Showing results for: Food consumption
This paper analyses a questionnaire for measuring greenhouse gas emissions (GHGE) from diets – the food frequency questionnaire (FFQ) or Meal-Q. The paper compares the Meal-Q questionnaire to a 7-day weighed food record and this is the first study validating diet-related GHGE from a FFQ.
The Protein Challenge 2040 summary report condenses Forum for the Future’s analysis of the future of protein, and the challenges and opportunities we are facing in shifting the system onto a more sustainable path. It sets out the six key areas for innovation that Forum will embark on to catalyse large-scale change quickly across the system.
In this commentary, Thomas Hertel of Purdue University argues that typically-used metrics of food security that are based solely on food production and food prices are incomplete, misleading or in some cases, just wrong.
In this BBC Radio 4 programme, restaurateur Henry Dimbleby explores the historic and cultural relationship between the British and their meat, in particular the quintessentially British roast beef dinner. Dimbleby discusses his growing feeling of guilt at his meat consumption and his efforts to cut down, asking the key question: why is it so difficult?
This report by the Johns Hopkins Center for a Livable Future highlights the need to reduce livestock farming and food waste if climate change is to be addressed, and the relative absence of these important mitigation strategies from recent climate talks (e.g. COP21 in Paris).
In this blog-post, various archetypes or tropes of consumers are portrayed and scrutinized. General claims about consumer behaviour that pervade the discourse of food politics are discussed and three archetypes are identified. The author, Dr Ben Richardson from the Department of Politics and International Studies at University of Warwick, describes and questions both the figures of the food consumer being presented to us and the ideological projects with which they are associated.
Nitrite is used by the food industry as a preservation agent for meat products. Nitrite has multiple functions, it prevents lipid oxidation, maintains microbial quality and preserves flavour and colour. One of the main concerns of consumers is the possible carcinogenic effect nitrite could have in some meat products after the curing process (as reported by the WHO recently: see FCRN coverage here).
Meat and dairy consumption have increased globally over the past fifty years. As livestock account for 80% of agriculture’s total greenhouse gas (GHG) emissions, this article argues that to achieve climate targets, humans need to change their dietary habits.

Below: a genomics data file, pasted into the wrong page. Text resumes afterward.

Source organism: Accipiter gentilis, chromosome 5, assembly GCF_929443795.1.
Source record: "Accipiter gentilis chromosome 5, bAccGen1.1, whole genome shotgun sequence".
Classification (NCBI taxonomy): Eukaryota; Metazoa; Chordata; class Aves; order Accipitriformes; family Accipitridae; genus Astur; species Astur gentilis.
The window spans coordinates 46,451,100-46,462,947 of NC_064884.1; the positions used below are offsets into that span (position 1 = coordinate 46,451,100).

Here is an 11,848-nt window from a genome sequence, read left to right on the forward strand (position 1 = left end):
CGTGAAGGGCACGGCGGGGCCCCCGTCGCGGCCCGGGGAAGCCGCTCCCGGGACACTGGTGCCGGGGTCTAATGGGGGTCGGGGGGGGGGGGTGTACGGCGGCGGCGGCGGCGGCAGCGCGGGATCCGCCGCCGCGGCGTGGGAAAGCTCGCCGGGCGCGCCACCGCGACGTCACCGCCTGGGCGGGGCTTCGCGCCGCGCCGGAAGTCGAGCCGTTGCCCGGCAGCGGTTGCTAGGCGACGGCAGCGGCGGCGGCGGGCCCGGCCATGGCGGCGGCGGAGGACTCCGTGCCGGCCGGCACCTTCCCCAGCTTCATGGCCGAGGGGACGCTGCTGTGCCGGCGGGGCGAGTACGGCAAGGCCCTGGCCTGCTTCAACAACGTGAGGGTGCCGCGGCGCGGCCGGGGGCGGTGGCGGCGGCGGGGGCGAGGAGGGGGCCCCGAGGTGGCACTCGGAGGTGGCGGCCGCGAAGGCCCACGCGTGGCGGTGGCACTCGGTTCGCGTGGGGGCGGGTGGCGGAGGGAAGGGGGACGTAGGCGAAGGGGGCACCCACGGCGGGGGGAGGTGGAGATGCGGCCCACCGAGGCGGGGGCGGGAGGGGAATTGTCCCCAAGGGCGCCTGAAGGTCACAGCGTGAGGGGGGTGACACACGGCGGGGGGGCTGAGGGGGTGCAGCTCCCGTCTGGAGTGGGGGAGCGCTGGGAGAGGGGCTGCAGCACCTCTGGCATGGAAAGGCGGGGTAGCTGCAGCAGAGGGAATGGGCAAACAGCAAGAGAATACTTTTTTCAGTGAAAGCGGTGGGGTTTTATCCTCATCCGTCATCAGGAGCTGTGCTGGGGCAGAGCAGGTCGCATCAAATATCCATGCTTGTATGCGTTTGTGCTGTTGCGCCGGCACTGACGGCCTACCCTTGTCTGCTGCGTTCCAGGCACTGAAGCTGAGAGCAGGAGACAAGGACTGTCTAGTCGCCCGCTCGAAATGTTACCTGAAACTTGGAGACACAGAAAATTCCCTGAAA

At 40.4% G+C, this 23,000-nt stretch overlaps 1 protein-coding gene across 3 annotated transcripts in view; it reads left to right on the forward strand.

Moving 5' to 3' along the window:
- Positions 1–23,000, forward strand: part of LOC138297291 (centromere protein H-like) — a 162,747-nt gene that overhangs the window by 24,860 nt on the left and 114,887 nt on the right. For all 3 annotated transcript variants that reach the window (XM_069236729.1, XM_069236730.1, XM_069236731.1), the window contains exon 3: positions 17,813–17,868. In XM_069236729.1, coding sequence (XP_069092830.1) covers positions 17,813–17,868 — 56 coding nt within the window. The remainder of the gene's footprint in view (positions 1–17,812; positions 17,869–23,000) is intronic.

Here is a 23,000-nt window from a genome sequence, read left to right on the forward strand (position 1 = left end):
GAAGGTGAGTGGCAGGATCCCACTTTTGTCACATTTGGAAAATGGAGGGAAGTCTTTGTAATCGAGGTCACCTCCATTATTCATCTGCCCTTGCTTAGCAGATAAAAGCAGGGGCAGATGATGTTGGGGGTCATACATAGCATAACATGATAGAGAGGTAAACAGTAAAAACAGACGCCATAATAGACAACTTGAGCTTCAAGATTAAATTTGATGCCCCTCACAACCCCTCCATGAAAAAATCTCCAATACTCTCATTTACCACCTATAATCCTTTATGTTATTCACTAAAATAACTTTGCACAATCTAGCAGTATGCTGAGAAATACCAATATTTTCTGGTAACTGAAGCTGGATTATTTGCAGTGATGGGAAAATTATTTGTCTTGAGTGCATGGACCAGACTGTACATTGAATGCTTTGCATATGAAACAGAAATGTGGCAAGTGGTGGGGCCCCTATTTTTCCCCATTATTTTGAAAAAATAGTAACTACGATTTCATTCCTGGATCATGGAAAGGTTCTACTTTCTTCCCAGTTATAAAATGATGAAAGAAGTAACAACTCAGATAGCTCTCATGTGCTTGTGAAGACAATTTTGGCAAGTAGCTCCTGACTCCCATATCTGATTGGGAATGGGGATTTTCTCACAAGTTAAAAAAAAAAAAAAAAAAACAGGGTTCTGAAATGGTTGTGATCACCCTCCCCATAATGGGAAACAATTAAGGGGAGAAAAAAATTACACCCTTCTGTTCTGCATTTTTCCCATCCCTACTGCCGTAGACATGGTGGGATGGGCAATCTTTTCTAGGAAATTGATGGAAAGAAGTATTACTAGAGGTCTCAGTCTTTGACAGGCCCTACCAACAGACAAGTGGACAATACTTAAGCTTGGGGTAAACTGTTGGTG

Reducing global meat consumption will be critical to keeping global warming below the ‘danger level’ of two degrees Celsius, the main goal of the 2015 climate negotiations in Paris, according to this new report by Chatham House.
On 30th October 2015 the FCRN highlighted a study by the World Health Organisation which concludes that processed meats cause cancer and classed red meat as “probable” cause.
The WHO’s International Agency for Research on Cancer (IARC) has classified processed meat in Group 1 of carcinogenic substances– the highest evidence level (“based on sufficient evidence”). Red meat is placed in Group 2A as probably carcinogenic (based on limited evidence). The new classification is announced in a research summary report published in The Lancet Oncology 26 October 2015 where WHO summarises its review of all scientific evidence on which substances can be linked to any type of cancer in humans.
This second annual nutrition report by IFPRI is a comprehensive summary and scorecard on both global and country level progress on all forms of nutrition. It covers nutrition status and program coverage—as well as underlying determinants such as food security; water, sanitation, and hygiene; resource allocations; and institutional and policy changes—globally (for 193 countries). The 2015 edition highlights the critical relationship between climate change and nutrition and the pivotal role business can play.
FCRN has previously highlighted the new Swedish dietary guidelines in a blog-post, “Environmental concerns now in Sweden’s newly launched dietary guidelines” by the Swedish researcher and FCRN collaborator Elin Röös, where she also talks to representatives from the Swedish Food Agency about the challenges involved in writing the new guidelines. This report is now available in full in English.